Any individual who has a passion for building rifles knows what it means to build a firearm from scratch. This concept means you have to pay attention to instructions and minute detailing. You also have to deal with technical terms and gun lingo. But for this piece, we will tackle a specific rifle-building component: 80 lower jigs. An 80 lower jig is fundamental in building an AR-15. But what is it, actually? Does it cost a lot to purchase one? Will there be legal issues with buying or owning such a part? Stick around to find out!

What Is An 80 Lower Jig?

When it comes to rifle building, you will come across receiver blanks. Receiver blanks are a kind of gun frame that houses several firearm components. An 80 lower jig is a type of receiver blank. What that means is that you require an 80 lower jig to finish the overall receiver. Think of it as a sort of stencil you have to follow as you work on your receiver blank.

The decent thing about 80 lower jigs is that you can work on them on your own. Some numerous companies and manufacturers produce receiver blanks at a higher cost. You, as the do-it-yourself gunsmith, can save on costs by using an 80 lower jig. The result is almost the same with a pre-calibrated and FFL-registered stripped receiver blank.

Advantages Of An 80 Lower Jig

  • Utilizing an 80 lower jig is not too complicated.
  • A stripped receiver is technically a firearm. However, an 80 lower jig is not. Taking that into consideration, you can purchase these parts in shops and online retailer outlets.
  • It is not a firearm. Thus, there is no need for an FFL or Federal Firearms License.
  • Utilizing the jig lets you refine and complete your AR-15 receiver.
  • Each 80 lower jig purchase comes with a detailed instruction manual for one’s convenience.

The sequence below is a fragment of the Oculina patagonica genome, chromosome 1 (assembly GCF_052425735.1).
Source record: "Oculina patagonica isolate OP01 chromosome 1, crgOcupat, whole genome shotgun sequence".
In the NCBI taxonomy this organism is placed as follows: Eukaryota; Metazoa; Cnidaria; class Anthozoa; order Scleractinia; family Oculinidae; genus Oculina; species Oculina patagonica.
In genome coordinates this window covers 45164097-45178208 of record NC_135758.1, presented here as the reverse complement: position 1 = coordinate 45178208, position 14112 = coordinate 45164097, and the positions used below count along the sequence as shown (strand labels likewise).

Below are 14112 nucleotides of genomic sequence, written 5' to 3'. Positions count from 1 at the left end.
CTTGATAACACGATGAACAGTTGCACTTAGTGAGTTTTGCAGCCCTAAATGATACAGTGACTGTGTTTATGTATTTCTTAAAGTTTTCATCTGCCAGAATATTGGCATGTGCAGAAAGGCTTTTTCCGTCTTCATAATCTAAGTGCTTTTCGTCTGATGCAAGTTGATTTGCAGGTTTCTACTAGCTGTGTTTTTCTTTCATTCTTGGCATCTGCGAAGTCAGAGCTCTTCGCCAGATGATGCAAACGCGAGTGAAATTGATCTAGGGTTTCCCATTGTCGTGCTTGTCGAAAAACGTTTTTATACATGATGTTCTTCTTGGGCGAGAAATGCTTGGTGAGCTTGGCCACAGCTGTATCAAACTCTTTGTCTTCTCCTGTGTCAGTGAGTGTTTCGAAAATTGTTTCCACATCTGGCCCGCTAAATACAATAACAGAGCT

• You can have a company ship your jig discreetly if you are ordering online.

Disadvantages Of An 80 Lower Jig

  • You will still use power tools to operate on the component.
  • There are jigs that do not have proper designs. This drawback could lead to issues when you fit your receiver with the rest of the firearm.
  • There is a risk of damaging the item if you do not follow the instructions carefully.
  • 80 lower jigs have a limit when it comes to another firearm compatibility.

Is An 80 Lower Jig Expensive?

Not at all. However, how much you will have to pay for your 80 lower jigs will depend on where you get them. Regular 80 lower jig components start at a humble price of 80 dollars. This expense varies, as some jigs even cost up to a thousand dollars! You can land yourself some sweet deals and discounts when you search for lower jigs online.

When It Comes To Searching Online

The internet will be your best friend as you look for the ideal site that offers quality and budget-friendly 80 lower jigs and related goods. If you are interested in perusing one right now, check out for parts to finish your gun at home. In addition, shopping online has some extra merits:

  • You can shop from the safety of your home.
  • You have the option to shop on any given day or time.
  • There is no need for you to visit a physical shop. That means you save on gas money and public transportation costs
  • A company will deliver the item directly to your doorstep.

How About Legal Issues?

We have mentioned it before. An 80 lower jig is not considered a firearm. That means you do not need a firearms license to purchase and use one. But some other states might have something else to say when it comes to owning such a component. Some districts might require you to have a background check first. There are other locales that will mandate you to have additional forms of documentation. To save yourself from having issues, it would be best to get in touch first with local authorities before you purchase that AR-15 part.

As A Conclusion

An 80 lower jig is paramount in building an AR-15 firearm. It is cheap and easy to use. Utilizing one will give you one step closer to completing that assault rifle you have always dreamt of having! But before you purchase, it would be best to consider the technicalities and legal aspects first. It would be best that you secure all of that first so you can be on the safe side of things.